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Nā Pōhaku o Hauwahine Work Day Summary

Three of us met up early Saturday morning for 3.5 hours of work at Nā Pōhaku o Hauwahine. Nā Pōhaku o Hauwahine is the name of a 12-acre piece of state property under the Department of Land and Natural Resources (DLNR), Division of State Parks and part of the Kawainui State Park Reserve. The parcel is located along Kapa‘a Quarry Road in Kailua overlooking Kawai Nui Marsh. It is a place of unique geological and cultural features where plants native to the Hawaiian Islands are planted for the enjoyment and education of visitors. It is also an experiment in recreating a landscape now lost on Oahu. Development of the “park” reflects the efforts of many, many volunteers under the guidance of ‘Ahahui Mālama i ka Lōkahi (AML). The park is open to the public for easy day-hiking.

Upon arriving we said our greetings and started the day by asking a prayer to be allowed in to this sacred Native Hawaiian site. From there the supervisor took us on a tour of the area and talked about the native plants and the work the group is doing. The area is in a tremendous drought and most of the water and wetlands are all but dried up right now.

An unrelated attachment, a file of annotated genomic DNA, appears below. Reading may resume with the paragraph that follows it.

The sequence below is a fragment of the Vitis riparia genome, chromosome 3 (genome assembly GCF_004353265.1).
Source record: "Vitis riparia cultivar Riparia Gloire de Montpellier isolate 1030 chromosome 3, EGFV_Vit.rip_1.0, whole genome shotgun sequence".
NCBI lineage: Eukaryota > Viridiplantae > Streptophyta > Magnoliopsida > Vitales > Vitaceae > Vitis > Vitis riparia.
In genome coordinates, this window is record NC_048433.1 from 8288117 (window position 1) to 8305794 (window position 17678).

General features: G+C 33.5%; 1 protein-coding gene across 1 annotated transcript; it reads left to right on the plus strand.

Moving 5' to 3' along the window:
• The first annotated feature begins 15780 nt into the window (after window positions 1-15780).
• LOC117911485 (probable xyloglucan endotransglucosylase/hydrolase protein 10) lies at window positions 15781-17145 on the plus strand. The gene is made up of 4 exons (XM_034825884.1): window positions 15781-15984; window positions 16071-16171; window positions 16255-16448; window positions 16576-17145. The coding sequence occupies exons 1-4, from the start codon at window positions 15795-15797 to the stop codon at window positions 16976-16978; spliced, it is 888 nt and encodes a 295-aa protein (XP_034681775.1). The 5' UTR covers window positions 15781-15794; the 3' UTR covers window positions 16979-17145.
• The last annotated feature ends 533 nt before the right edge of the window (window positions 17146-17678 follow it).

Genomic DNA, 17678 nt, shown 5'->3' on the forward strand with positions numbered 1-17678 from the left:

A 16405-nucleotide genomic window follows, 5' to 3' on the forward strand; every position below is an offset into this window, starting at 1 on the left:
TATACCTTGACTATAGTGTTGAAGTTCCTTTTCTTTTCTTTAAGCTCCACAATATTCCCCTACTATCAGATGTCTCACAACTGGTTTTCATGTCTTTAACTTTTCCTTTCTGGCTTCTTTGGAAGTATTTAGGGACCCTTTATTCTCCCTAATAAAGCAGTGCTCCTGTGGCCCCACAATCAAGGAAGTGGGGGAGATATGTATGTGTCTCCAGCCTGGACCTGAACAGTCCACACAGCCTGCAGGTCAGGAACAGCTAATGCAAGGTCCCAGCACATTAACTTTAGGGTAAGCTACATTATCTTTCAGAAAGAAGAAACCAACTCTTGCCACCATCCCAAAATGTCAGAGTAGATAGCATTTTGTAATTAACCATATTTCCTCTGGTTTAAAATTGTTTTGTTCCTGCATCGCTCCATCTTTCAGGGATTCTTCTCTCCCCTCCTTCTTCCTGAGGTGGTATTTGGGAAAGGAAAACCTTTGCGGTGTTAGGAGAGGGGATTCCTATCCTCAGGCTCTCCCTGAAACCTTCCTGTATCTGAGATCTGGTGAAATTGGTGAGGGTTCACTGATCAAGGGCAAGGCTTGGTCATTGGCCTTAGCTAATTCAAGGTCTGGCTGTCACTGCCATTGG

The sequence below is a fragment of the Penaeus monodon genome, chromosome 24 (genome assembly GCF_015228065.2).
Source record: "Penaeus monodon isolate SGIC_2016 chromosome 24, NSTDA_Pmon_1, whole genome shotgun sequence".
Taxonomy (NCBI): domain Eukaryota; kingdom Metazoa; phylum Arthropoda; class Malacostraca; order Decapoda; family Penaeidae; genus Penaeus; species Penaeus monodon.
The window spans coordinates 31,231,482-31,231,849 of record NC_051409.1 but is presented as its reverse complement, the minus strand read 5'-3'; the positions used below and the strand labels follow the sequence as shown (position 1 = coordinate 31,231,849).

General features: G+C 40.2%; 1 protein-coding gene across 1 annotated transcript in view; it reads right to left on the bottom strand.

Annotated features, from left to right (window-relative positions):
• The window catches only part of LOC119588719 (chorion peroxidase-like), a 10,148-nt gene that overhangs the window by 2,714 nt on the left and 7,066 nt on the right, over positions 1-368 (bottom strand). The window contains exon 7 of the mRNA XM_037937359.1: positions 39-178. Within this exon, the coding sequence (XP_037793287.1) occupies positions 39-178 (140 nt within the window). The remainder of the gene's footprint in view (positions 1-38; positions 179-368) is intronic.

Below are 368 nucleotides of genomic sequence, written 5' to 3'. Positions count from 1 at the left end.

Upon finishing our tour, there were only a handful of us along with the regular volunteers and we promptly split in to two work groups. Deanna, Rosie, and another local high school kid decided they’d help with re-building a log ‘fence’ that was showing some wear. This fence lined the entrance to the beginning of the trail and was visible from the road. For hours we hefted heavy logs, dug ditches in the dirt, hacked away at roots and weeds and worked hard in the hot sun. Our favorite part was the super nice guy overseeing us who used his machetes to open coconuts for us to drink and we found many cool treasures in the dirt while we dug – from lizard eggs to quartz crystals.

All in all, it was a fantastic day and we’re so glad we got to experience and see yet another area of our beautiful island.

Thank you Rosie, Deanna, and Josh for coming and being so supportive of the HIC volunteer effort. Next up, a doggie coin drive, adopting a family and one last beach cleanup Dec 15th.

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